Georgia State University President Mark Becker’s sparse Auburn Avenue office peers out over dorms and classrooms the school stitched together from overgrown lots and aging skyscrapers as law, accounting and other white collar firms fled downtown.
Within the past 16 years, the college has completed projects equal to more than half the size of the Mall of Georgia, not including student housing and sports fields, turning a commuter school into a residential campus.
Now he and a development team want to convert 77 acres of Turner Field and its parking lots into a $300 million project that will extend the university’s reach. If they do, they could create a new downtown neighborhood in a stretch of the city abused by decades of broken promises and indifference.
Becker believes the timing is right.
He swivels in his chair, pointing rapid-fire from window to window in the direction of the future $1.3 billion Falcons stadium, the nearly complete National Center for Civil and Human Rights and other projects either already under construction or well into the planning stages.
A city that once was “at a standstill,” Becker said, “now has its legs back underneath it.”
It’s a far different picture from what Becker saw when he arrived at Georgia State amid a recession that held Atlanta in a chokehold.
“I see a kind of economic activity and vitality that says Atlanta is coming back strong,” he said.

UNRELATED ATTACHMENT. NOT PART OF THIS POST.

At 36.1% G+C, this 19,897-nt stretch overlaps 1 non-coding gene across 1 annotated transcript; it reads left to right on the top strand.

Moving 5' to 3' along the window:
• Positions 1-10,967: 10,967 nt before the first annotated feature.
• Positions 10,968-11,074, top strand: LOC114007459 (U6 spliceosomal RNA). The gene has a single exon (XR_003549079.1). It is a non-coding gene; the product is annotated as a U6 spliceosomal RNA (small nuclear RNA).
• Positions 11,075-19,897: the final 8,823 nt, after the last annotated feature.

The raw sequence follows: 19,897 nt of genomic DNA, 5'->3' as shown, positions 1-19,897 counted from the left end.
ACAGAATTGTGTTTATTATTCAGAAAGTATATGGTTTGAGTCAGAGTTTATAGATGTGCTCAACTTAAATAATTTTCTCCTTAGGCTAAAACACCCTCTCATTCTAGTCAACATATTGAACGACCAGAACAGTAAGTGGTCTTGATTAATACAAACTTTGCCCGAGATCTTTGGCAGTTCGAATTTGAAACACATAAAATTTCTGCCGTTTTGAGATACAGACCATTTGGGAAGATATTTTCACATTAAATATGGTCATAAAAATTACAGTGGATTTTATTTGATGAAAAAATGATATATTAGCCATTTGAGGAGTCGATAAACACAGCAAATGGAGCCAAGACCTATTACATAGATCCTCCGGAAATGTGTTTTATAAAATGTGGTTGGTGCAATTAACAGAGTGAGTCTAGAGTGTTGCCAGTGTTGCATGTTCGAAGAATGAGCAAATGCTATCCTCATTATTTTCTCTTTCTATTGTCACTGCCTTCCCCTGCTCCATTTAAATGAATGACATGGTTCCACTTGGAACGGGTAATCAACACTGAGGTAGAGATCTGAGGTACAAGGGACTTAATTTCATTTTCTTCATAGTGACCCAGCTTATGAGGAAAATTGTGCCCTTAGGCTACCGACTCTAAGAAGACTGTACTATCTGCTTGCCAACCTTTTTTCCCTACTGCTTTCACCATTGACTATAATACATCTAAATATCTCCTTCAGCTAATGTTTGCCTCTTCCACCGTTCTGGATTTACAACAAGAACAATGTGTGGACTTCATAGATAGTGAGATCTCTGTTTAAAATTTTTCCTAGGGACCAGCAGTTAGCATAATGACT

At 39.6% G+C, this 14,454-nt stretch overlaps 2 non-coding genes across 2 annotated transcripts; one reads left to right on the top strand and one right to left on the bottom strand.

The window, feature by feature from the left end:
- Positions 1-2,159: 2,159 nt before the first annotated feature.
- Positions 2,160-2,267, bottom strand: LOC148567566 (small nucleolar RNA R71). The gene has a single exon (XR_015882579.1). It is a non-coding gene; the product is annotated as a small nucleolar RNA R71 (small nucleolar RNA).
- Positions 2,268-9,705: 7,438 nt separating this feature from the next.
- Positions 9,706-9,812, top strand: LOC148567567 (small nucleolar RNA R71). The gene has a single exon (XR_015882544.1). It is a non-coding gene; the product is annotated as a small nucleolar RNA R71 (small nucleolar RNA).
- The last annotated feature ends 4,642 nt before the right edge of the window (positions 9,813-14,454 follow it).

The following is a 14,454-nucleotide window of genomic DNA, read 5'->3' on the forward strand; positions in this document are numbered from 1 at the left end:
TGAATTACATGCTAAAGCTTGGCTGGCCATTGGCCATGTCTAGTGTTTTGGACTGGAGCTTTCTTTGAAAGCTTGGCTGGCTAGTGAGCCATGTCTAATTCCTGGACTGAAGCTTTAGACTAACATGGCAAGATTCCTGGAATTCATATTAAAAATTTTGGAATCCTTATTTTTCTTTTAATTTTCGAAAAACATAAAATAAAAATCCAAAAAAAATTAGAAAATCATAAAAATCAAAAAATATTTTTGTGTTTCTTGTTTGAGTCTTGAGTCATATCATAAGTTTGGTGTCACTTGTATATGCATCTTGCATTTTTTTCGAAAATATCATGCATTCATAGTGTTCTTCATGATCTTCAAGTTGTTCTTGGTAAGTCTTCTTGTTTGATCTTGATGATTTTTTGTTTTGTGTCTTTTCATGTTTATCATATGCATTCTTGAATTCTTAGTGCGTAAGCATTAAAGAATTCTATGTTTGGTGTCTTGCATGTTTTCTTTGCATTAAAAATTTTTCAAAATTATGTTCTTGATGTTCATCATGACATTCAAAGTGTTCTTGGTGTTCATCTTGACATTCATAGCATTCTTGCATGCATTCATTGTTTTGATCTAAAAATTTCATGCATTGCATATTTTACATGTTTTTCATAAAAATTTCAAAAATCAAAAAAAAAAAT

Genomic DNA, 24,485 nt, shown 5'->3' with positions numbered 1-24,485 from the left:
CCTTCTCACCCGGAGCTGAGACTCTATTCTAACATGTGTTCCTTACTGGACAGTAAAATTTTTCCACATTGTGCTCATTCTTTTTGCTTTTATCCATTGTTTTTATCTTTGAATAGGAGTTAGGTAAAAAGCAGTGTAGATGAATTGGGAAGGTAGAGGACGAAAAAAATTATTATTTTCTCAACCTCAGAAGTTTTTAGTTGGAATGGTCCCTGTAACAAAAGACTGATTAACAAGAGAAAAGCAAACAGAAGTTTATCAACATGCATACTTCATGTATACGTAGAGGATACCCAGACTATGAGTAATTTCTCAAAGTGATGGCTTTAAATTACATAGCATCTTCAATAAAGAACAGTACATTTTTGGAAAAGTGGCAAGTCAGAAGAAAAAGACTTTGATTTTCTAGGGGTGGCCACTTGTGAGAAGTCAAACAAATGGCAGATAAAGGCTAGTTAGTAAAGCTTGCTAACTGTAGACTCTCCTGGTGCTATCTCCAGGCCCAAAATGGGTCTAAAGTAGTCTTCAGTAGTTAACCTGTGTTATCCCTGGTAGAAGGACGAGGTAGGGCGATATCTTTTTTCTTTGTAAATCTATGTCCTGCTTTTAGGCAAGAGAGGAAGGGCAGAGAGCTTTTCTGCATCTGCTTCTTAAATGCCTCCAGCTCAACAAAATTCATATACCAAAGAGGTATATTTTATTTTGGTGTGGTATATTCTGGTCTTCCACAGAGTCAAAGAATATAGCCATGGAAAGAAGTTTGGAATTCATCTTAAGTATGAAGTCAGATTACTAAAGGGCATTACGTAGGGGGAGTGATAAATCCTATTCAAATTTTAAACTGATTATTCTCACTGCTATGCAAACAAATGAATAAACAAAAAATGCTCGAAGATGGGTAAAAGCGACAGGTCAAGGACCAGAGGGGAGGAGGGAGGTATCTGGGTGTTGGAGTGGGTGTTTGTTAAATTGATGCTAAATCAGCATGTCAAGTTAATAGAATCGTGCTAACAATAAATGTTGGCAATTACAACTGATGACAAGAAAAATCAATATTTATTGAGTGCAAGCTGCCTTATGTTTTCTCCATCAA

Georgia State’s growth has been so prolific under Becker and his predecessor Carl Patton that when any thorny downtown real estate problem pops up, Georgia State is often the solution.
“I get visited by everybody,” Becker said. “But we’ve turned down much more than we’ve done.”
So when the Braves shocked Atlanta last fall by announcing their move to Cobb, eyes turned instinctively to Becker’s fifth-floor office. In fact, Becker got a call from former Invest Atlanta CEO Brian McGowan the day the Braves said they were leaving.
“They have already proven they can be successful in an urban environment,” said Ken Ashley, an executive director in Atlanta for real estate services firm Cushman & Wakefield.
For Becker, the decision to expand the university to the Turner Field communities was years in the making. After becoming president in 2009, he participated in a task force focused on Underground Atlanta, which the city now plans to sell. (Becker said purchasing the property isn’t on his radar.)
Through those meetings, Becker learned downtown residents wanted more retail outlets close to home. Ever since, Becker believed Georgia State could help. But it wasn’t until the Braves decided to move to Cobb, and a team from the Atlanta-based Carter development group came calling, that Becker thought the university could do something so bold.
“The light bulbs just started popping off,” he said.
Georgia State, Carter and Columbia Residential envision revamping the The Ted and its parking lots into a 30,000-seat football, soccer and track-and-field stadium; a baseball field that preserves the Hank Aaron 715th home-run tribute wall; and a mix of shops, restaurants, a grocery store, student housing, apartments and single-family homes.
Georgia State would take up about 30 to 40 percent of the site. The developers would bankroll and oversee much of the stores and homes.